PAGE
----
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Harmful sexual behaviour – 5 signs that your students may be at risk

Carmel Glassbrook highlights five visible indicators that harmful sexual behaviour may be affecting the children and young people in your care

Carmel Glassbrook
by Carmel Glassbrook
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In 2021, Ofsted published a review of sexual abuse in schools and colleges which found that sexual harassment and online sexual abuse of children was ‘More prevalent than adults realise.’ For some students, such incidents had become so commonplace that they ‘consider them normal’ and ‘see no point in reporting them’.

In a research review authored by Professor Simon Hackett in 2014, harmful sexual behaviour is described as “Behaviour expressed by children and young people under the age of 18, which is developmentally inappropriate, may be harmful towards self or others, or abusive towards another child, young person or adult.”

Together, we must work to develop a culture where harmful behaviour isn’t tolerated, and children feel safe to come forward and report. Below are five examples of how harmful sexual behaviours could be displayed by students, along with guidance on how you can manage or respond – though this is by no means an exhaustive list.

1. Sexual language or behaviour that is advanced for a child’s age

This may be a sign that the young person is viewing sexual material or pornography online, presenting an opportunity for you to discuss with them the impact of this. Direct conversations of this type are not easy to have, so you may find that a broader discussion regarding the harmful impact of adopting behaviours displayed in pornography may be helpful.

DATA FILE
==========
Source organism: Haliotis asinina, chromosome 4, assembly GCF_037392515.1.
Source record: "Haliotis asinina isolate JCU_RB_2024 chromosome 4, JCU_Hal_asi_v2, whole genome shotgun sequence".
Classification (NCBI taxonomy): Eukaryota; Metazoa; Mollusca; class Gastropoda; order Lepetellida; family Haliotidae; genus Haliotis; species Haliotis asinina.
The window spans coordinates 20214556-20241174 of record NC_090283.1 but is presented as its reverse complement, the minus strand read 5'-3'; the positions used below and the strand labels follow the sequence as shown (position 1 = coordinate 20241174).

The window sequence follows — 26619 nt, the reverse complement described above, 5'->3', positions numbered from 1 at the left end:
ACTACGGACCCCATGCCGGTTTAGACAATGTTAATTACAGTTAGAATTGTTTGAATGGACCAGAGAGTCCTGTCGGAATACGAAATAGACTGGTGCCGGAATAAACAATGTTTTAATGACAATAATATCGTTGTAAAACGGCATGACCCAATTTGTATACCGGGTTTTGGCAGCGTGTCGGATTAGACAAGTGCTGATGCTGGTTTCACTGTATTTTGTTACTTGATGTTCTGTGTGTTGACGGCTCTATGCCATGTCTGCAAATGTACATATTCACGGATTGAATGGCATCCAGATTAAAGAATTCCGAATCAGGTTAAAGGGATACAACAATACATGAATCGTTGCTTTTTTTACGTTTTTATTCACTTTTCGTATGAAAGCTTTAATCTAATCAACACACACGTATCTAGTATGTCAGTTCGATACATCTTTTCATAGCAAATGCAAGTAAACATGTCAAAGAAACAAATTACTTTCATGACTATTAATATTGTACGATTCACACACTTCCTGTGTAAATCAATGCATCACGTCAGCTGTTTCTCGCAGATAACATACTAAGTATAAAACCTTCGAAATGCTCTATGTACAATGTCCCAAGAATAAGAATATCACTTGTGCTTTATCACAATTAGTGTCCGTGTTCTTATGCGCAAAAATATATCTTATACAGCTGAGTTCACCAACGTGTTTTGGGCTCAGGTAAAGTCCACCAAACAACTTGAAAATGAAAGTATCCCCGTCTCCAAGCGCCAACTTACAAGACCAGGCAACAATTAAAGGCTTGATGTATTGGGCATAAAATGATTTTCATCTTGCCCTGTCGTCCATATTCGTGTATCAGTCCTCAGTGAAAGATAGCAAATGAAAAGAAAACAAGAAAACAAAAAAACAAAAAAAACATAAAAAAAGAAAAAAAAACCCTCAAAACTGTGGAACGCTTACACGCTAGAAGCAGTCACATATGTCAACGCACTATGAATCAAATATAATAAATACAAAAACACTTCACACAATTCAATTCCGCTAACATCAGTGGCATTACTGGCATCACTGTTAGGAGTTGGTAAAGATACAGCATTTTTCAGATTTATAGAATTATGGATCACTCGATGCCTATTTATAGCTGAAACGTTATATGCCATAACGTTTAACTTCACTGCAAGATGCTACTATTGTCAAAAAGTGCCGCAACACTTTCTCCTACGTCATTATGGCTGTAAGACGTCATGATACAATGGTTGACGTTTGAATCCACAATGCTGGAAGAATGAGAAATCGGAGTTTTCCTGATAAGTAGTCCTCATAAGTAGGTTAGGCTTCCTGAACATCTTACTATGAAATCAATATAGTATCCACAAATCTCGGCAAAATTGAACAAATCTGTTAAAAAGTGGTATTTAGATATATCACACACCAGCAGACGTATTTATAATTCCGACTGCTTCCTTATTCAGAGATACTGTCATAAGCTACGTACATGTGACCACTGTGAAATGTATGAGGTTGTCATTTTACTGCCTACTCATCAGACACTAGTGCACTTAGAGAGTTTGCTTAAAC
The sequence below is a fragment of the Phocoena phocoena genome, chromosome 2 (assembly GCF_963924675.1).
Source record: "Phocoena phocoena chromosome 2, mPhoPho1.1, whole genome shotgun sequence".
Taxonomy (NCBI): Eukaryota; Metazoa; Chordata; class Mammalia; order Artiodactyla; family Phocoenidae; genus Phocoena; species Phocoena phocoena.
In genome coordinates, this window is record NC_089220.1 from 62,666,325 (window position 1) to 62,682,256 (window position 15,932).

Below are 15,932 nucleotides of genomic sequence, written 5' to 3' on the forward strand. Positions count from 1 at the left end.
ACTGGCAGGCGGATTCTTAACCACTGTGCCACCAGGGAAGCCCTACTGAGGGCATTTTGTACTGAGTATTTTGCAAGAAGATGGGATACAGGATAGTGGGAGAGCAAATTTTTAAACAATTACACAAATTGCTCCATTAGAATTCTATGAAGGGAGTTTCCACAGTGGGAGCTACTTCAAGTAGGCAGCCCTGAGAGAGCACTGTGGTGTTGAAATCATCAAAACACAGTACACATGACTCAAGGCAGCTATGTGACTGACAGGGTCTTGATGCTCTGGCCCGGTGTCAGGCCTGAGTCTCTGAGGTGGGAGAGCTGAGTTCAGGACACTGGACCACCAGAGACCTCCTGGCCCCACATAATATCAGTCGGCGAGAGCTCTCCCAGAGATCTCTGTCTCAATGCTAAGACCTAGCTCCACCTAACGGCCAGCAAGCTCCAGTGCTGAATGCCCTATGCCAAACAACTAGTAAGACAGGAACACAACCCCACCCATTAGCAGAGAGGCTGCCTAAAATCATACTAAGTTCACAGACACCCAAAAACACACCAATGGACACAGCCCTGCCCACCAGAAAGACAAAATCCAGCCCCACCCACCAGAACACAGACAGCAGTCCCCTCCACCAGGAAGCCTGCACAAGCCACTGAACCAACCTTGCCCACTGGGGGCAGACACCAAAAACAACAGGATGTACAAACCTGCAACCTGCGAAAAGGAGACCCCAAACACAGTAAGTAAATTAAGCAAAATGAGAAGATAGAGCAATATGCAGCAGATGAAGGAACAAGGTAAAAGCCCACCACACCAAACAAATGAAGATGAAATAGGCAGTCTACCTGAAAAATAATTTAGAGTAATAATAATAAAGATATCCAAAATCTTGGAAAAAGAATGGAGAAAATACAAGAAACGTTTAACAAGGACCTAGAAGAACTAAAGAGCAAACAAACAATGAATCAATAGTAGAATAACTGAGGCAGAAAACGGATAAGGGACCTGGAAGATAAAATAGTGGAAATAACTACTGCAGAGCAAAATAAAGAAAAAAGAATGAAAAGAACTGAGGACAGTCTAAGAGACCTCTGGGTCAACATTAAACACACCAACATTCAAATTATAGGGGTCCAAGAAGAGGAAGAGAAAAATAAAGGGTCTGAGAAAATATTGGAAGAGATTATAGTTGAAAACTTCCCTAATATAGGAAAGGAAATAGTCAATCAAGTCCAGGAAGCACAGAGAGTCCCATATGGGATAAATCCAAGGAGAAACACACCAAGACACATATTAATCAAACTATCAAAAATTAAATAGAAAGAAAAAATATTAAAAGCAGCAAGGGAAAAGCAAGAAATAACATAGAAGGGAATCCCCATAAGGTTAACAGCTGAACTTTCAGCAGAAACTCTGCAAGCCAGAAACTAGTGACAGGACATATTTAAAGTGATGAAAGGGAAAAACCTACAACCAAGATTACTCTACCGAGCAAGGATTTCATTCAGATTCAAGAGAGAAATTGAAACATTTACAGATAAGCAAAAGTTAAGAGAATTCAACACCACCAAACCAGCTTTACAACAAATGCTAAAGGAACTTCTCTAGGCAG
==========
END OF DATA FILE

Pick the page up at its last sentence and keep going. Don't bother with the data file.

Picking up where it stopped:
Further advice on handling this topic can be found in an SWGfl guide.

2. Regular use of aggressive or sexualised language directed at others

To prevent the use of harmful language by students, discuss why the use of sexualised and sexist language can be damaging.

If you believe that a student has been affected by such behaviours, try and have a sensitive conversation with them to better understand the situation; any behaviour presented as a ‘joke’ should be taken just as seriously as other comments.

3. Talking about sexual experiences with anxiety or uncertainty

This could be a sign that they have been affected by harmful sexual activity. It’s important to broach the subject sensitively, asking what’s troubling them and listening to what they have to say. This may mean they will be more likely to approach you or a member of staff in future if they have any concerns.

Peer pressure can add to young people’s confusion when deciding if they’re ready to begin engaging in sexual activities, so it’s important for them to understand the principles of consent and learn to trust their own instincts.

Learning about sex and relationships in lessons affords opportunities to discuss what constitutes a healthy relationship – the main message being that no one should be pressured into anything, particularly any sexual activity they’re uncomfortable with.

4. Disclosure of non-consensual sexual contact

If a student self-discloses a non-consensual sexual contact, you should always encourage them to discuss it further. An essential aspect of ensuring victims feel safe and comfortable talking to you is reassuring them that they’ll not get into trouble for telling you, and that they’ve done the right thing in coming to you.

Students should feel informed and empowered about what is appropriate and inappropriate touching. When broaching these topics, use language that can’t be misunderstood.

5. You discover a child is sending and/or receiving illegal images or pornography

If an incident is reported to you, you must establish if it is consensual or not. Explain that relationships should involve mutual respect from both sides, and make both parties feel safe. Some useful guidance issued by the government and the UK Council for Internet Safety can be found here.

If you believe students at your school are displaying any of the harmful or inappropriate sexual behaviours described above, you can access relevant resources and further support from the Harmful Sexual Behaviour Support Service.

Delivered in partnership with the Marie Collins Foundation, this service is funded by the Home Office in collaboration with the DfE. It’s available from Monday to Friday, 8am to 8pm, by calling 0344 225 0623 or emailing hsbsupport@swgfl.org.uk

Carmel Glassbrook is a safety and security online specialist at SWGfL; for more information, visit swgfl.org.ukor follow @swgfl_official

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